God & Spice: How Venice Got Rich, Why It Matters

A New Atlantis: The Economic Rise of Medieval Venice

Today, Venice is an expensive holiday destination for young, often love-stricken travelers.  It is a place of romance, of beauty, of relaxation.  But it was not always so.

For hundreds of years, from the Medieval to Baroque periods, Venice was the center of a rich and powerful maritime empire.  It was a bustling metropolis, a factory; it was the nexus of European industry and ingenuity—even the land Venice is built upon was made by man.

This is important: understanding how Venice got rich can help us understand some basic principles about economic growth.  In fact, we might just be able to answer the great question of our age: how do countries get rich?

Location, Location, Location!

The story of Venice really begins with its location:

Venice was located on a stretch of boggy islands at the edge of a large lagoon—hardly a place you would expect a medieval town to flourish, since it lacked land and natural resources, was prone to flooding and plague.  But Venice’s location was also a blessing.

The city was situated perfectly to profit from, and eventually dominate, an old Roman trade route that linked Western Europe and the Byzantine Empire.  There was big money to be made in importing spices from the Levant (spice not only tasted good, but it helped preserve food in the days before refrigeration), and eventually in transporting crusaders from France to the Holy Land.

Also, its location, sheltered as it was by the easily defensible lagoon, largely insulated Venice from the Muslim pirates who ravaged Christendom between the eighth and twelfth centuries—Venice was one of the last Christian ports left standing.

While spice helped put Venice on the map, Venice really made its mark by transporting pilgrims and crusaders.

Between 950 and 1150 AD Europe underwent a pervasive religious revival that led to a surge in pilgrimages.

Pilgrims traveled far and wide to pay homage, and pray (especially for healing) to the saints and apostles at holy sites.  Along the way they would see the sights (castles, cathedrals, Roman ruins), and pick up knick-knacks and “holy” relics—favorites included saint’s bones, pieces of the true Cross of the crucifixion, or bits of Christ’s robes.

My favorite pilgrimage site was the tomb of “saint” Guinefort, a dog who saved his master’s baby from a snake, but was killed because of a case of mistaken identity.  The dog-saint allegedly performed healing miracles at his shrine, especially upon children.

While most pilgrims remained in Europe, where it was comparatively safe and cheap, an increasingly significant number began traveling to the Holy Land—Jerusalem was the ultimate pilgrimage site.  How did Venice profit?  They provided the ships.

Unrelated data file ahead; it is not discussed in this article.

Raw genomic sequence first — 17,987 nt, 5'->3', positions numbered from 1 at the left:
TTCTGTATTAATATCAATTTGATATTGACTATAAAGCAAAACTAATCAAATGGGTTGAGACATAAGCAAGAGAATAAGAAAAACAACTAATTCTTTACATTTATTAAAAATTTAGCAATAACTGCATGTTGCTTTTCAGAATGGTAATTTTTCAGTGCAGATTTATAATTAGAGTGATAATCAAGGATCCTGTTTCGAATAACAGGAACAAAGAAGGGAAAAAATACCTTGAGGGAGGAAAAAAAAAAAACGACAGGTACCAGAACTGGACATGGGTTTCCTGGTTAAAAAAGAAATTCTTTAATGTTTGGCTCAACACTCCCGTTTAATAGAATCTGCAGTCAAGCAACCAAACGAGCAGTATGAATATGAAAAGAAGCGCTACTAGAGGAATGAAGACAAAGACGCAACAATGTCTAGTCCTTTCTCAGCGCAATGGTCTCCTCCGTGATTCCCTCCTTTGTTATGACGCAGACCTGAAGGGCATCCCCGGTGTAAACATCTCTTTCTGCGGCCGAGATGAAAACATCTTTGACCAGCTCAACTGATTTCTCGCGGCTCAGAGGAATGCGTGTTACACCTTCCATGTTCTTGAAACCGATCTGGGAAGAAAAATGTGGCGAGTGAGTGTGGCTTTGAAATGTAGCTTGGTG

Shipbuilding in the Arsenal: Venice’s Growing Predicate Industry

In its prime, the Arsenal could build a galley a day: more than far larger countries, like Spain, could manage.

Of course, the industrious Venetians were not content to remain Medieval Europe’s cruise line: they reinvested their profits into shipping, and greatly expanded their merchant fleet and navy.  Before long, Venice was the Mediterranean’s premier naval power.

And their timing could not have been better: when the crusades to the Holy Land began during the eleventh and twelfth centuries, Venice was in a position to transport the massive Frankish armies abroad.

Over the next two centuries, Venice grew in wealth and power by transporting Western soldiers and pilgrims to the Levant, and returning with cargoes laden with eastern spices, silk, and other exotic delicacies.

By 1418, Venice had acquired a complete monopoly on Mediterranean pilgrim transport, and only had one remaining rival in the spice trade (another Italian city state called Genoa).

Venice’s lucrative pilgrim and spice trade supported a host of other ancillary industries.  Chief among them was shipbuilding—and boy did Venice build ships.  Venice amassed such an enormous navy that in 1423 Tommaso Mocenigo, the Doge of Venice, boasted (on his deathbed) that there were over 3,000 small transports, 300 trading cogs, and 45 war galleys—all of which were made in Venice.

This navy employed many people, in fact, Venice had some 36,000 sailors at its command.  This was a massive number of men.  Consider that even today the British Royal Navy only employs some 32,000 active-duty sailors.